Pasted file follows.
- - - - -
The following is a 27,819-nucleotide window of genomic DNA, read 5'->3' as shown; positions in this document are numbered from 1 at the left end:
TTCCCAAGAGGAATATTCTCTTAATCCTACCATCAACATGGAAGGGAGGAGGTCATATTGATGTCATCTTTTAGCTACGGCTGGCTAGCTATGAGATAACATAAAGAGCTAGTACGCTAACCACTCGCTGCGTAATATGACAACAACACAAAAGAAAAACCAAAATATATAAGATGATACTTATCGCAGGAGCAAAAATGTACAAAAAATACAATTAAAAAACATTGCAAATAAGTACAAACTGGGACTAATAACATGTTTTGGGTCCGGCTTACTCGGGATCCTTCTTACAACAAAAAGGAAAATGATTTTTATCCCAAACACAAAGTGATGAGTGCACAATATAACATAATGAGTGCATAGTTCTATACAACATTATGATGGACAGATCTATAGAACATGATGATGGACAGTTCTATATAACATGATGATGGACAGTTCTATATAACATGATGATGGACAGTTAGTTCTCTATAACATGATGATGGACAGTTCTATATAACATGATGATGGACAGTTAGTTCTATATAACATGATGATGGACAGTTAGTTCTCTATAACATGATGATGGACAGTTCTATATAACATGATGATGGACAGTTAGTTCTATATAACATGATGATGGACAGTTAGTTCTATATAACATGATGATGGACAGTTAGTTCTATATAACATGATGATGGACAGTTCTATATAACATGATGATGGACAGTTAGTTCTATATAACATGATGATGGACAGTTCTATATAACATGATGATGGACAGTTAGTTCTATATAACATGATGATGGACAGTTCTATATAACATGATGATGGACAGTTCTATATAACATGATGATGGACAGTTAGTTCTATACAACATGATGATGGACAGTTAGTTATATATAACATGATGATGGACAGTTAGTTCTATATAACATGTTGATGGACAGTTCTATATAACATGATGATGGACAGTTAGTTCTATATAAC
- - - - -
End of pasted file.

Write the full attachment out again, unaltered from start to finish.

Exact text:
The following is a 27,819-nucleotide window of genomic DNA, read 5'->3' as shown; positions in this document are numbered from 1 at the left end:
TTCCCAAGAGGAATATTCTCTTAATCCTACCATCAACATGGAAGGGAGGAGGTCATATTGATGTCATCTTTTAGCTACGGCTGGCTAGCTATGAGATAACATAAAGAGCTAGTACGCTAACCACTCGCTGCGTAATATGACAACAACACAAAAGAAAAACCAAAATATATAAGATGATACTTATCGCAGGAGCAAAAATGTACAAAAAATACAATTAAAAAACATTGCAAATAAGTACAAACTGGGACTAATAACATGTTTTGGGTCCGGCTTACTCGGGATCCTTCTTACAACAAAAAGGAAAATGATTTTTATCCCAAACACAAAGTGATGAGTGCACAATATAACATAATGAGTGCATAGTTCTATACAACATTATGATGGACAGATCTATAGAACATGATGATGGACAGTTCTATATAACATGATGATGGACAGTTCTATATAACATGATGATGGACAGTTAGTTCTCTATAACATGATGATGGACAGTTCTATATAACATGATGATGGACAGTTAGTTCTATATAACATGATGATGGACAGTTAGTTCTCTATAACATGATGATGGACAGTTCTATATAACATGATGATGGACAGTTAGTTCTATATAACATGATGATGGACAGTTAGTTCTATATAACATGATGATGGACAGTTAGTTCTATATAACATGATGATGGACAGTTCTATATAACATGATGATGGACAGTTAGTTCTATATAACATGATGATGGACAGTTCTATATAACATGATGATGGACAGTTAGTTCTATATAACATGATGATGGACAGTTCTATATAACATGATGATGGACAGTTCTATATAACATGATGATGGACAGTTAGTTCTATACAACATGATGATGGACAGTTAGTTATATATAACATGATGATGGACAGTTAGTTCTATATAACATGTTGATGGACAGTTCTATATAACATGATGATGGACAGTTAGTTCTATATAAC